Directed by Damien Ryan and Samantha Young
Written by Michael Gow
June 2, 2016 to June 25, 2016
Sport For Jove was proud to stage one of Australia’s defining works of art on the big stage of the York Theatre. Michael Gow’s Away is an extraordinary and moving story of family, community, awakening and forgiveness.
The 30th Anniversary of this seminal Australian work is marked by a powerful and inventive new production. Michael Gow’s epic and intimate story of family renewal, death and awakening is brought to life with an exceptional ensemble cast, offering theatre goers a must-see experience. The coming of age story of Tom and Meg and their families celebrates a lost time and place in 1960s Australia that still expresses our deepest national, social and personal anxieties today. We are thrilled to present this national treasure in a vibrant new production.
Michael Gow’s Away is a seminal work of the Australian playwrighting canon and as its characters have their own rituals of communing together at school plays or community recitals, for Australian theatre companies and audiences, attending or mounting a production of Away has become its own right of passage. One of the great joys of working on it has been in hearing people’s personal history with the play. Artists and audience alike have shared stories from decades past of moments which made them gasp or simply moments of recognition, of climbing up interminable sand dunes or the comedy found in innocent Australian idioms. The plays wide-ranging resonance comes as no surprise. It combines theatrical largess with a truly authentic capturing of the Australian voice. It is heartfelt and domestic, whilst simultaneously magic and elemental. It has a scale of experience; three families are dealing with the consequence of loss; past, present and future. Whilst other characters orbit around them, clinging onto their own fragile constructions of reality, as the tide threatens to wash it all away.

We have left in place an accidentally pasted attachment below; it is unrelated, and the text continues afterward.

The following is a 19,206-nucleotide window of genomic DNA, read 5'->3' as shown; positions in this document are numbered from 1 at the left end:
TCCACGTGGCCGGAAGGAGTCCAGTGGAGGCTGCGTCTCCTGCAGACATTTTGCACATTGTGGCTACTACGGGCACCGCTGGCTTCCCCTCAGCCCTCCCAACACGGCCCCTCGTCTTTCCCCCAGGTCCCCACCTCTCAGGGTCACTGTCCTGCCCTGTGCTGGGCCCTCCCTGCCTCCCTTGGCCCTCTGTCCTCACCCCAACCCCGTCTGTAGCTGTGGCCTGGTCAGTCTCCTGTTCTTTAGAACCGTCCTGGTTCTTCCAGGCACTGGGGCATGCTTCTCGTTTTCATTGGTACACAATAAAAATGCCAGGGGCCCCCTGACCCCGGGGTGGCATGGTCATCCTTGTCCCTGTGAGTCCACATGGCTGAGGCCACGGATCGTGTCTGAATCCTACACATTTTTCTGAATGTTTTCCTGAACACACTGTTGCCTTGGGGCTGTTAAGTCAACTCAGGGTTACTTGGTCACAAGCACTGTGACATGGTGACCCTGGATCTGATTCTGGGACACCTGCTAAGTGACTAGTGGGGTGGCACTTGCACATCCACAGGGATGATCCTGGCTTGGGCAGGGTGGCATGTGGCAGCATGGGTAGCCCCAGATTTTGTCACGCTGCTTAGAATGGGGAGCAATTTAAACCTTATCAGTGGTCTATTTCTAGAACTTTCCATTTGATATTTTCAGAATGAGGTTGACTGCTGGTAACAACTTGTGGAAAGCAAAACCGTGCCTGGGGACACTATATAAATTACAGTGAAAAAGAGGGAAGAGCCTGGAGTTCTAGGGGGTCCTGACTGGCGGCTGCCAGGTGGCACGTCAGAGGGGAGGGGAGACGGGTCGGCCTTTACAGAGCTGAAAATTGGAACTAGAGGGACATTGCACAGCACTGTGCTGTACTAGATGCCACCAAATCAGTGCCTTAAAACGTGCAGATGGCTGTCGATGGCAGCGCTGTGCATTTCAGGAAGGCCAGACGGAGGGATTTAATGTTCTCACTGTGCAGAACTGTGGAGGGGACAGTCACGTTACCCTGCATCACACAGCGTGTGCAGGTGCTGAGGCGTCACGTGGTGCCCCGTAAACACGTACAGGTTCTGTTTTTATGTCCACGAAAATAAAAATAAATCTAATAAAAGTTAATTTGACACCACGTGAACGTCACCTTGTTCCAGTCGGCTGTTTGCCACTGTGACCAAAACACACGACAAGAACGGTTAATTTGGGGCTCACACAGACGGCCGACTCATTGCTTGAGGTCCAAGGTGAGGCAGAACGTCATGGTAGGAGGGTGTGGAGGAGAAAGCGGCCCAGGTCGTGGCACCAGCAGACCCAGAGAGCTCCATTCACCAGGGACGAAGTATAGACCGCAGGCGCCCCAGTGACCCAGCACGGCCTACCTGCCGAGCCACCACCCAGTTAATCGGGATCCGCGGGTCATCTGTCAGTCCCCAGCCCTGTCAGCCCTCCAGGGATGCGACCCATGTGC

In considering all this, how do you approach Away today, in its 30th year? Our entry point into this production began with its historical context, Australia 1967. This was a time characterized by great hope and near-revolutionary promise of a more enlightened and inclusive world, and great fear - and not an imaginary fear either, an all-too real cataclysm in South East Asia that was hurting and shaming the global community. It was nothing new, and yet everything new in terms of what it did the mythologies we had always attached to war and the sacrifice of the young. Generations had lived through World Wars and the Great Depression and these events cannot be separated from the action and ideologies Michael Gow is exploring in Away, and he brings them to bear on an era of such extraordinary change and contradiction. On one side of the coin lay the Vietnam War, the mass displacement and resettling of refugees, and on the other such cause for hope, the awakening of the political voice of youth, the 1967 referendum, which passed with an overwhelming majority, the contraceptive pill legalized and the economy growing. The context is imperative to the play as it captures two generations who have radically different understandings of life’s potential. Gow encapsulates the personal experience of growing up, those moments where hope is either lost or bolstered and expresses it through a particular moment in the nation’s cultural climate.
We therefore used this time and place as a compass. We wanted to highlight the generational divide, the rapidly changing norm, the impermanence of possessions, the political tensions and the wonder of being young in a world that offers so many options for what kind of adult you might grow into, or be trapped into growing into. If indeed you get to grow up at all. How do we live up to our parents’ example and how do we equally avoid it?